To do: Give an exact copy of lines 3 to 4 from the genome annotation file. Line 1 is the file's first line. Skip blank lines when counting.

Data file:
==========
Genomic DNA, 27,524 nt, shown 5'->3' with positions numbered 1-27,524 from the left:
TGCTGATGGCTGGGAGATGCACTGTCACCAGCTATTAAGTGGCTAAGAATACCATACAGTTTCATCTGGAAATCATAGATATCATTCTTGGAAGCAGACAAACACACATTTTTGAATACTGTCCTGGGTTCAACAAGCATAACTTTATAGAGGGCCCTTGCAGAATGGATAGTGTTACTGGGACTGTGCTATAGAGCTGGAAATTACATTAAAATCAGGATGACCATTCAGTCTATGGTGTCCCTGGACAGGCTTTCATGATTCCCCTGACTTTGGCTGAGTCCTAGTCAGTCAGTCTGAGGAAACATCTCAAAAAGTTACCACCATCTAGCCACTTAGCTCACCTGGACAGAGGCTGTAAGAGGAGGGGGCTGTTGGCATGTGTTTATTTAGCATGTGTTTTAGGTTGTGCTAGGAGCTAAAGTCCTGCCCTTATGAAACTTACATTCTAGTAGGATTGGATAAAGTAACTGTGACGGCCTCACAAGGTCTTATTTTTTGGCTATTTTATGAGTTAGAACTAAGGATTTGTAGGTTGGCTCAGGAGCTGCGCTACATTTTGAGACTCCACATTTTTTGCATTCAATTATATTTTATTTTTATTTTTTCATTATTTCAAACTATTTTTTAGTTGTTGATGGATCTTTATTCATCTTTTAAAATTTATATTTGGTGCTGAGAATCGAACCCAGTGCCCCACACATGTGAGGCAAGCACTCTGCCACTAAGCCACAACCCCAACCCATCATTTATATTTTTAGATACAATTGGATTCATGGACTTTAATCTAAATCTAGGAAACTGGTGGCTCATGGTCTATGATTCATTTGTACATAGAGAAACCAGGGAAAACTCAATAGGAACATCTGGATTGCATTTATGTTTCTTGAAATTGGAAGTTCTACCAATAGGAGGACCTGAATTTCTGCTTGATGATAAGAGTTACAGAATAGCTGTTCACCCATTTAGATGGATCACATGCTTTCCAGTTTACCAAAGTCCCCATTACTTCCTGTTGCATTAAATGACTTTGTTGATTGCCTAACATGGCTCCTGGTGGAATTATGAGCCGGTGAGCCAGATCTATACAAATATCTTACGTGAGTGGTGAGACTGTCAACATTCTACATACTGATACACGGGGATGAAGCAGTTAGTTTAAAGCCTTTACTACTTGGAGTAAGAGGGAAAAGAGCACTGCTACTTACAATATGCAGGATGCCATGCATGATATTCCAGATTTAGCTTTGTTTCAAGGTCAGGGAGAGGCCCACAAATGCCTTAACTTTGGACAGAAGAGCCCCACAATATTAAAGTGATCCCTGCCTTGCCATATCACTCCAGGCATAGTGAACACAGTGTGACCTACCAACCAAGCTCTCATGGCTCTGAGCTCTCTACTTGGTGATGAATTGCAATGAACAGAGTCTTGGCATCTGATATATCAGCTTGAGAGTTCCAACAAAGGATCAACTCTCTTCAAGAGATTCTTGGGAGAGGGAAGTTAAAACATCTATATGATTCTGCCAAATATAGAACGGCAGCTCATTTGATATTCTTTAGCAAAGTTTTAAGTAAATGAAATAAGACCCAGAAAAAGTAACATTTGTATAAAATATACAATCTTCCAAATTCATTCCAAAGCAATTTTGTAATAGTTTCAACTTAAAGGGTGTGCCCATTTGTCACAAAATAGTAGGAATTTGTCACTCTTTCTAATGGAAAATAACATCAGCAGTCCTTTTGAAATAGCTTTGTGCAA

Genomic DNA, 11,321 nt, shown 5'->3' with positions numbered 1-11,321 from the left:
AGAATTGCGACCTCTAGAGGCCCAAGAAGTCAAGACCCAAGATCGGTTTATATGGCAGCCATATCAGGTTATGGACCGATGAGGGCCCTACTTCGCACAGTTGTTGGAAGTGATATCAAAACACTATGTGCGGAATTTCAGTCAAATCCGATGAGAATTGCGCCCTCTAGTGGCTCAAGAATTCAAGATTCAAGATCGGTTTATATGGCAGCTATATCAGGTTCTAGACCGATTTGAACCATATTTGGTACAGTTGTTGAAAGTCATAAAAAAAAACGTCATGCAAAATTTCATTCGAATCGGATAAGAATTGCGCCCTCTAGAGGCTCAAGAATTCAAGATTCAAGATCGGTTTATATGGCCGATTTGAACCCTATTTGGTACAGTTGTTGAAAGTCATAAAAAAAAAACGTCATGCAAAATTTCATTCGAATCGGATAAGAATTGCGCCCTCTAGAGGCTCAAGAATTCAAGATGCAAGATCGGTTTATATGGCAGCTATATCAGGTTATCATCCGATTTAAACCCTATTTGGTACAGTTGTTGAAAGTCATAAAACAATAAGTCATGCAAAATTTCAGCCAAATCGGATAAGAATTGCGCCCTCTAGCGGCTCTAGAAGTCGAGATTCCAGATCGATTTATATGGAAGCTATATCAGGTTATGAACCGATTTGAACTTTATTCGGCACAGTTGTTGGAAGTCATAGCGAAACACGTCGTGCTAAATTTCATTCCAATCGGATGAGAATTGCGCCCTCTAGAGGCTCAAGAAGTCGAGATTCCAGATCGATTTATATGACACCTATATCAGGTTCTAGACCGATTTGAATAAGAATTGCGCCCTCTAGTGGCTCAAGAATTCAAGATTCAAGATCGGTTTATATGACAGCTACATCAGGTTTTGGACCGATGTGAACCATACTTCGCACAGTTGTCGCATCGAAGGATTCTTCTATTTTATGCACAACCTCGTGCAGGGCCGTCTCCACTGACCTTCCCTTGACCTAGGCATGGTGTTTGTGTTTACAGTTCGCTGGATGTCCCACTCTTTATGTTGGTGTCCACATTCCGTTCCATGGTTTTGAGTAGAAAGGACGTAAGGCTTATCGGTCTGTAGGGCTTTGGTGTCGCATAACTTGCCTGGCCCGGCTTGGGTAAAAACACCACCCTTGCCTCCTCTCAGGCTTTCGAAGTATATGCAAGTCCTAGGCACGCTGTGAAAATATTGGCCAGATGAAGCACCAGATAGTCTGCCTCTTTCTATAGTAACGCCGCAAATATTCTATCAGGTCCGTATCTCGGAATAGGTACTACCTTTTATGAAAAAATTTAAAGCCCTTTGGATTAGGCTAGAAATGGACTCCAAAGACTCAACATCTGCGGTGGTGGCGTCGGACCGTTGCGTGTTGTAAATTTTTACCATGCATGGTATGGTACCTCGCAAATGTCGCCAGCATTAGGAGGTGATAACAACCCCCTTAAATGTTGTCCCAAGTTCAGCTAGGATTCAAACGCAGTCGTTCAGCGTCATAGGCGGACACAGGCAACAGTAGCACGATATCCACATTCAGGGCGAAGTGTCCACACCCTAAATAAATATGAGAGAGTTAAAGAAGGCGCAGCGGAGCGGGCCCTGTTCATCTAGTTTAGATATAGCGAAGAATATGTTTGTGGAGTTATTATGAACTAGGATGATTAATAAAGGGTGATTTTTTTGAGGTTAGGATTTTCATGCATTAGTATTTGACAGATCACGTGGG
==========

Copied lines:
Genomic DNA, 11,321 nt, shown 5'->3' with positions numbered 1-11,321 from the left:
AGAATTGCGACCTCTAGAGGCCCAAGAAGTCAAGACCCAAGATCGGTTTATATGGCAGCCATATCAGGTTATGGACCGATGAGGGCCCTACTTCGCACAGTTGTTGGAAGTGATATCAAAACACTATGTGCGGAATTTCAGTCAAATCCGATGAGAATTGCGCCCTCTAGTGGCTCAAGAATTCAAGATTCAAGATCGGTTTATATGGCAGCTATATCAGGTTCTAGACCGATTTGAACCATATTTGGTACAGTTGTTGAAAGTCATAAAAAAAAACGTCATGCAAAATTTCATTCGAATCGGATAAGAATTGCGCCCTCTAGAGGCTCAAGAATTCAAGATTCAAGATCGGTTTATATGGCCGATTTGAACCCTATTTGGTACAGTTGTTGAAAGTCATAAAAAAAAAACGTCATGCAAAATTTCATTCGAATCGGATAAGAATTGCGCCCTCTAGAGGCTCAAGAATTCAAGATGCAAGATCGGTTTATATGGCAGCTATATCAGGTTATCATCCGATTTAAACCCTATTTGGTACAGTTGTTGAAAGTCATAAAACAATAAGTCATGCAAAATTTCAGCCAAATCGGATAAGAATTGCGCCCTCTAGCGGCTCTAGAAGTCGAGATTCCAGATCGATTTATATGGAAGCTATATCAGGTTATGAACCGATTTGAACTTTATTCGGCACAGTTGTTGGAAGTCATAGCGAAACACGTCGTGCTAAATTTCATTCCAATCGGATGAGAATTGCGCCCTCTAGAGGCTCAAGAAGTCGAGATTCCAGATCGATTTATATGACACCTATATCAGGTTCTAGACCGATTTGAATAAGAATTGCGCCCTCTAGTGGCTCAAGAATTCAAGATTCAAGATCGGTTTATATGACAGCTACATCAGGTTTTGGACCGATGTGAACCATACTTCGCACAGTTGTCGCATCGAAGGATTCTTCTATTTTATGCACAACCTCGTGCAGGGCCGTCTCCACTGACCTTCCCTTGACCTAGGCATGGTGTTTGTGTTTACAGTTCGCTGGATGTCCCACTCTTTATGTTGGTGTCCACATTCCGTTCCATGGTTTTGAGTAGAAAGGACGTAAGGCTTATCGGTCTGTAGGGCTTTGGTGTCGCATAACTTGCCTGGCCCGGCTTGGGTAAAAACACCACCCTTGCCTCCTCTCAGGCTTTCGAAGTATATGCAAGTCCTAGGCACGCTGTGAAAATATTGGCCAGATGAAGCACCAGATAGTCTGCCTCTTTCTATAGTAACGCCGCAAATATTCTATCAGGTCCGTATCTCGGAATAGGTACTACCTTTTATGAAAAAATTTAAAGCCCTTTGGATTAGGCTAGAAATGGACTCCAAAGACTCAACATCTGCGGTGGTGGCGTCGGACCGTTGCGTGTTGTAAATTTTTACCATGCATGGTATGGTACCTCGCAAATGTCGCCAGCATTAGGAGGTGATAACAACCCCCTTAAATGTTGTCCCAAGTTCAGCTAGGATTCAAACGCAGTCGTTCAGCGTCATAGGCGGACACAGGCAACAGTAGCACGATATCCACATTCAGGGCGAAGTGTCCACACCCTAAATAAATATGAGAGAGTTAAAGAAGGCGCAGCGGAGCGGGCCCTGTTCATCTAGTTTAGATATAGCGAAGAATATGTTTGTGGAGTTATTATGAACTAGGATGATTAATAAAGGGTGATTTTTTTGAGGTTAGGATTTTCATGCATTAGTATTTGACAGATCACGTGGG